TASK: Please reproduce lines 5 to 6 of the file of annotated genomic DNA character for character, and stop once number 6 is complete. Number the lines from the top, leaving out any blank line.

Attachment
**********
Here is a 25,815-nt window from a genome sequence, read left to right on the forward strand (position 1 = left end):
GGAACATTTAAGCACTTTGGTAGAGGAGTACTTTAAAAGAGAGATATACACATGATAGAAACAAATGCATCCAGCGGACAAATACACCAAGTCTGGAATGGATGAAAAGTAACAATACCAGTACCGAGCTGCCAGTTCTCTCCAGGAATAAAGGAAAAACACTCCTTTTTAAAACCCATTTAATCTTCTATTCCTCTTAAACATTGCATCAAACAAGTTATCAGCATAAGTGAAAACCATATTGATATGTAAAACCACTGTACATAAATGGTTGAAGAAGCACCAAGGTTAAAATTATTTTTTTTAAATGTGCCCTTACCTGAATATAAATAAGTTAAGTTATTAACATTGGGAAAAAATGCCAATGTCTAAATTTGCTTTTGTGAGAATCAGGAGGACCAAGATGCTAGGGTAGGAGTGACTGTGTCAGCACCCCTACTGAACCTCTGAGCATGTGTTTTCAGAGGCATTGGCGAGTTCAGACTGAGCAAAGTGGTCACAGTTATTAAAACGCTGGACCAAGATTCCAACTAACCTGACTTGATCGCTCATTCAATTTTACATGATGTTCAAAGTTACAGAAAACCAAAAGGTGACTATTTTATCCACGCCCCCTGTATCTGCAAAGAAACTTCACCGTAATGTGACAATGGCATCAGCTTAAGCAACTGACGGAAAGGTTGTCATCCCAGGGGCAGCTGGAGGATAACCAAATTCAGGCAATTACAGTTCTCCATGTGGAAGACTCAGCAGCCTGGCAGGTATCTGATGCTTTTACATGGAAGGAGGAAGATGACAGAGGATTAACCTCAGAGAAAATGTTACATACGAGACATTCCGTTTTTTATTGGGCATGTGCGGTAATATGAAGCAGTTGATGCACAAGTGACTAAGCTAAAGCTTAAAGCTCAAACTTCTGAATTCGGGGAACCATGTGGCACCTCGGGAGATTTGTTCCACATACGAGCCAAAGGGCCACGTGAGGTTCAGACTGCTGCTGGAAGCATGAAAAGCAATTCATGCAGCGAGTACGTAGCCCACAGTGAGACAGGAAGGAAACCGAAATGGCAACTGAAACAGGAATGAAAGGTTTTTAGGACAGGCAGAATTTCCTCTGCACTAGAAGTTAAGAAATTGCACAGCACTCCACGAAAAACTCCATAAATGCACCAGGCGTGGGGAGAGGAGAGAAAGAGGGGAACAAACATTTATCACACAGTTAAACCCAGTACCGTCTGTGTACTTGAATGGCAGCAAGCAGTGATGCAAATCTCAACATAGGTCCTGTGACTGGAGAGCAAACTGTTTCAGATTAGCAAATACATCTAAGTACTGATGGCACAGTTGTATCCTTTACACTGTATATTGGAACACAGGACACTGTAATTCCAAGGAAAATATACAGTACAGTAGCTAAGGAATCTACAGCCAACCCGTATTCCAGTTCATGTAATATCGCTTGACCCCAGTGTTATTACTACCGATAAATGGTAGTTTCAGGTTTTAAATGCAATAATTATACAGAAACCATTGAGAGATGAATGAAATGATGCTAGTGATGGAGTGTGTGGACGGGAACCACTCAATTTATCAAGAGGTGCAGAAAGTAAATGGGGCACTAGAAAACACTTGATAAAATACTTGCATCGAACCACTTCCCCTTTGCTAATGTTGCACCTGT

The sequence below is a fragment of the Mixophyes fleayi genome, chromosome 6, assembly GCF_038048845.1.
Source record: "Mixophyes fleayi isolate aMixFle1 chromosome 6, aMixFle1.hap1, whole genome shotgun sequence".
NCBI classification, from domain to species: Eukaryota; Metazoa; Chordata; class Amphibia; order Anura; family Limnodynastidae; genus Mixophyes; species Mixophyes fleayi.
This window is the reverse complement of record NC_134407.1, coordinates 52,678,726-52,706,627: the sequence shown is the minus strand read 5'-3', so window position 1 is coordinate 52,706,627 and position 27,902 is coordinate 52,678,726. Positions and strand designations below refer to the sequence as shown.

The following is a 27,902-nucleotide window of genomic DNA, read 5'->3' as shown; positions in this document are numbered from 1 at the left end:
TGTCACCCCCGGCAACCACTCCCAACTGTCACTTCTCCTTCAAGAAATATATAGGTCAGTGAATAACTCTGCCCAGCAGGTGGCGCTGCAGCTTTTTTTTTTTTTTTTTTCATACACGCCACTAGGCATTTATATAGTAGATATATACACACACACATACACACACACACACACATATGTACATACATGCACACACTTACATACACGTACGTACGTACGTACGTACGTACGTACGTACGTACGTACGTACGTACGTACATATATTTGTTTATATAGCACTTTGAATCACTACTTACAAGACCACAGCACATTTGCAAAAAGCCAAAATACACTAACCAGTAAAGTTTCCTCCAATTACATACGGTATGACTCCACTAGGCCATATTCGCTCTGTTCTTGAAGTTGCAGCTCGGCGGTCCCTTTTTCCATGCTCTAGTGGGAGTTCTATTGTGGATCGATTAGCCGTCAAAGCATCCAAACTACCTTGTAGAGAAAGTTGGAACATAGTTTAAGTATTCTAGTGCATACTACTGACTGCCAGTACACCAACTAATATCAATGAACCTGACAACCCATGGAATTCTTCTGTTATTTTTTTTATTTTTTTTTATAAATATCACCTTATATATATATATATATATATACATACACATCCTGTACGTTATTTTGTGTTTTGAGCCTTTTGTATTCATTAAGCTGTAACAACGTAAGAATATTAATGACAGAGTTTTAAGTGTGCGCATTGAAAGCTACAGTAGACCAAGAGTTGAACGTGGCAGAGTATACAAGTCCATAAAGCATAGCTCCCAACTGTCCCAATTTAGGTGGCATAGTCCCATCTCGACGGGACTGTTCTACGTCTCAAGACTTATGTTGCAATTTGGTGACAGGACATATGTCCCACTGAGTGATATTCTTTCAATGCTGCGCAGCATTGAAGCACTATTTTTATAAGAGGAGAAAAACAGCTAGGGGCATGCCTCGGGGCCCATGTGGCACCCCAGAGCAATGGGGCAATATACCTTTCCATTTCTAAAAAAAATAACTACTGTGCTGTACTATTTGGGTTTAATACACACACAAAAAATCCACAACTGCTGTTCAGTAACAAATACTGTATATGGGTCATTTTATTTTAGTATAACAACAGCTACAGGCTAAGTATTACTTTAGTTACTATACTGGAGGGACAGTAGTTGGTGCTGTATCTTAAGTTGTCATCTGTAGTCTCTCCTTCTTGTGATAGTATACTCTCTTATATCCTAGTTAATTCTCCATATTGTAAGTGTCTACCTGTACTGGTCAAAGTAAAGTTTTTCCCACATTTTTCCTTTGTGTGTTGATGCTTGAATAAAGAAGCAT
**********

NCBI classification, from domain to species: Eukaryota; Metazoa; Chordata; class Amphibia; order Anura; family Limnodynastidae; genus Mixophyes; species Mixophyes fleayi.
This window is the reverse complement of record NC_134407.1, coordinates 52,678,726-52,706,627: the sequence shown is the minus strand read 5'-3', so window position 1 is coordinate 52,706,627 and position 27,902 is coordinate 52,678,726. Positions and strand designations below refer to the sequence as shown.